On 14 December 2017, it was announced that The Walt Disney Company had reached a deal to acquire 21st Century Fox. The deal itself is worth a reported $52.4 billion ($66.1 billion including assumption of debt) and will see Disney take control of most of Fox’s current assets. Here’s some more information about the potential repercussions of this groundbreaking deal.
Major movie studios
Hollywood has six major movie production studios: Warner Bros., Paramount Pictures, Columbia Pictures, Universal Pictures, 20th Century Fox and Walt Disney Pictures. What’s interesting is that once the deal goes through, Disney will own 20th Century Fox and will therefore effectively have hold of a third of all Hollywood movies produced by major studios. The deal will also result in the number of major studios dropping from six to five. This will very likely in the four other studios having to adapt: some could even follow suit and merge, or some could compete with the newly formed Disney-Fox mega studio in other ways – perhaps by concentrating on the streaming market? One thing’s for sure, the deal will have a huge effect on the industry and the other studios are surely going to have to adapt, it’s just no one can predict just yet exactly how they’re going to adapt.
Marvel Cinematic Universe
The current set-up regarding the Marvel Cinematic Universe is quite complicated: you have various characters that can’t appear in certain films by certain companies for various legal reasons. Both the Fantastic 4 and X-Men sets of characters have been ‘owned’ by 20th Century Fox and have been, up till now, unable to appear in Marvel Cinematic movies. They were sold off to Fox before Marvel became a subsidiary of Disney. Once the deal’s done and dusted, which is expected to be formally announced in a year or so, Marvel will pretty much have the full rights to those characters and will be able to use them in its movies.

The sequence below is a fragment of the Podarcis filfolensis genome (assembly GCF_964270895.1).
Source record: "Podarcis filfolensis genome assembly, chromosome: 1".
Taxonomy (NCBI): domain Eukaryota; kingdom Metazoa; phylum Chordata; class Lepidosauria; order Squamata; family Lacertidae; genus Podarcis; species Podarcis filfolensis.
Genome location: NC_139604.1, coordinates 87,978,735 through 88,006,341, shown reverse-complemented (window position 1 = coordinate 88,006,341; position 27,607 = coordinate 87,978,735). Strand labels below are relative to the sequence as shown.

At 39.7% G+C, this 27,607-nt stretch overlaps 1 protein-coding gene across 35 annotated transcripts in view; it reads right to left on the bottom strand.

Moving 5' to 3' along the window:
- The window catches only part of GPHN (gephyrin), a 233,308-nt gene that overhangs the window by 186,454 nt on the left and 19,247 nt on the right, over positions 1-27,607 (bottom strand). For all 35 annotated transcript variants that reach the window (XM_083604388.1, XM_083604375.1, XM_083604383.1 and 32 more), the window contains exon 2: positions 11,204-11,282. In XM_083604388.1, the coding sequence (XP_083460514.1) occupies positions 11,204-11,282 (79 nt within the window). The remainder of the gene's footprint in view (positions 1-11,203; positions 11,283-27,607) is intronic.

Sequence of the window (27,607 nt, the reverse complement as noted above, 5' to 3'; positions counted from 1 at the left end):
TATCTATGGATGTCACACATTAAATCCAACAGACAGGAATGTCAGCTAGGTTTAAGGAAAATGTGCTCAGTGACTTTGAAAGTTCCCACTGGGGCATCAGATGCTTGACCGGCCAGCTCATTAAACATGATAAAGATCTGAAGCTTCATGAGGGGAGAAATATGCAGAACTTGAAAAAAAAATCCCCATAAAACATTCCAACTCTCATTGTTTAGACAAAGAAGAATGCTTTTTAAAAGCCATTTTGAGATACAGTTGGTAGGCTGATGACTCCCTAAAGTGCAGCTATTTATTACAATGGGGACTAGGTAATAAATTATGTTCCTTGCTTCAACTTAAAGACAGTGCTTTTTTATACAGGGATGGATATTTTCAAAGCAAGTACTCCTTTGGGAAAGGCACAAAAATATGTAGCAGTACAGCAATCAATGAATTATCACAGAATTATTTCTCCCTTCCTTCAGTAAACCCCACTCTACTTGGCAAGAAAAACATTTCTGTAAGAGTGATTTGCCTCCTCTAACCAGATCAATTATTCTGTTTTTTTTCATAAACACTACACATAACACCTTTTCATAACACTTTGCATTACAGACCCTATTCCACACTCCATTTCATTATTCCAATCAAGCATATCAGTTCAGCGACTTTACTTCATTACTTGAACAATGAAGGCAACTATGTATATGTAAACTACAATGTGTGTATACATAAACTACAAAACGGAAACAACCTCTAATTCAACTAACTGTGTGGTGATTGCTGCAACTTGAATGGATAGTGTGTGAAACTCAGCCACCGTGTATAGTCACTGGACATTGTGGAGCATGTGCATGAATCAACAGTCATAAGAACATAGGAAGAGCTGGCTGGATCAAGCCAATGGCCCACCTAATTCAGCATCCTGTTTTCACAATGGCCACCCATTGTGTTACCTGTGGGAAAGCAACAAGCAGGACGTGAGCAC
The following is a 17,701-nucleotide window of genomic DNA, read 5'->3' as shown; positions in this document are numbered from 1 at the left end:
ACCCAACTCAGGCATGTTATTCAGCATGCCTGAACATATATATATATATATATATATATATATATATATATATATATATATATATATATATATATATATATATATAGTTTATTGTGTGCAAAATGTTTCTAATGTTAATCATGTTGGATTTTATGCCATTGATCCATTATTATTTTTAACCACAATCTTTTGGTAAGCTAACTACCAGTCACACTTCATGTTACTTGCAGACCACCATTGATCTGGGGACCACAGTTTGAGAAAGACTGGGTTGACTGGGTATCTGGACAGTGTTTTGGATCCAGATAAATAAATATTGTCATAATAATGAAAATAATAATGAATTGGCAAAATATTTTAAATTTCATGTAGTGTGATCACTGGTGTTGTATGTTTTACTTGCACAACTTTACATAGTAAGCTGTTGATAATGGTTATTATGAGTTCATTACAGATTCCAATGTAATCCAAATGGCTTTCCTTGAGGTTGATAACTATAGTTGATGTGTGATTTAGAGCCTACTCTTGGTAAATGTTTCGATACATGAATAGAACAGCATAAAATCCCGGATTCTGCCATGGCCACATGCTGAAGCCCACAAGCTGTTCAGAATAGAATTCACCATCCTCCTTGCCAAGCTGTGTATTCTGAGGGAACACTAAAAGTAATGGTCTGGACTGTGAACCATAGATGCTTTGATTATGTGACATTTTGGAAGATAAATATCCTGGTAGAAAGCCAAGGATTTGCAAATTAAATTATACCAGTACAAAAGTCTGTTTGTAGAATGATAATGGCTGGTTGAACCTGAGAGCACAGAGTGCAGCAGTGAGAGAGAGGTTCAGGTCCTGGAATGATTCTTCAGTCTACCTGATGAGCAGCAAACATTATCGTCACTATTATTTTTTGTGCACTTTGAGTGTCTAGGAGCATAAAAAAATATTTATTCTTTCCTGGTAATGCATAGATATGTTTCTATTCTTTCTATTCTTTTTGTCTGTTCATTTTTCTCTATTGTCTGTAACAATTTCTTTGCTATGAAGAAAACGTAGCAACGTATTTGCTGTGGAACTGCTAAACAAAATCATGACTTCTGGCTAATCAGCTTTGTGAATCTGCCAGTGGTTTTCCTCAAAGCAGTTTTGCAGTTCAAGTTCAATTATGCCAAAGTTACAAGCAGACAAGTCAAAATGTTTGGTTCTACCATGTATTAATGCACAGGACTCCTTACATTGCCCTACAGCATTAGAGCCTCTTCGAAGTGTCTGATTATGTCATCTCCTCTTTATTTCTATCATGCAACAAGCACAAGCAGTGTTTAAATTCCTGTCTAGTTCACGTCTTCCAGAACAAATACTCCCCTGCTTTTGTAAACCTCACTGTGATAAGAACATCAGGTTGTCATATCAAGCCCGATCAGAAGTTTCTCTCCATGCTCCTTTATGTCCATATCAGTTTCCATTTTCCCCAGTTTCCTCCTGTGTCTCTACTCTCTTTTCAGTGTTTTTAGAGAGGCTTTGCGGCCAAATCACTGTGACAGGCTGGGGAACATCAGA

Disney is known for having a very long-cultivated, family friendly image. It’s also known for its blockbusters – think the likes of Star Wars, Marvel, Frozen, the Pixar movies…Disney is essentially about creating wide-reaching movies that are huge hits. The problem is that a division of 20th Century Fox, Fox Searchlight, focuses on independent, more adult-oriented movies. Whereas Disney is more about box office smashes, Fox Searchlight is more about critical reception and award show success. The two are clearly very different, so how will this difference be reconciled? Will everything be able to operate as it did before, or will movie studios become ‘Disneyfied’. With the deal, Disney gains the rights to many IPs that you wouldn’t associated with Disney’s family friendly image, examples being Alien, The Planet of the Apes and American Horror Story. In a nutshell, Disney is purchasing the rights to a number of franchises that aren’t very Disney at all, so it will be interesting to see what happens further down the line.
Before the deal, Disney already owned a 30% stake through Disney-ABC Television Group. Once the deal’s finalised, Disney will gain another 30%, bringing its total stake in Hulu to 60% – Comcast and Time Warner will have the remaining 40%. With Disney majority shareholders, they would essentially be in control of what happens with the subscription video on-demand service. Disney already has its own streaming service, DisneyLife. It could simply use Hulu as a place to stream non-Disney content, or it could sell its majority shares and find some other platform to stream the wealth of new content it now owns the rights to.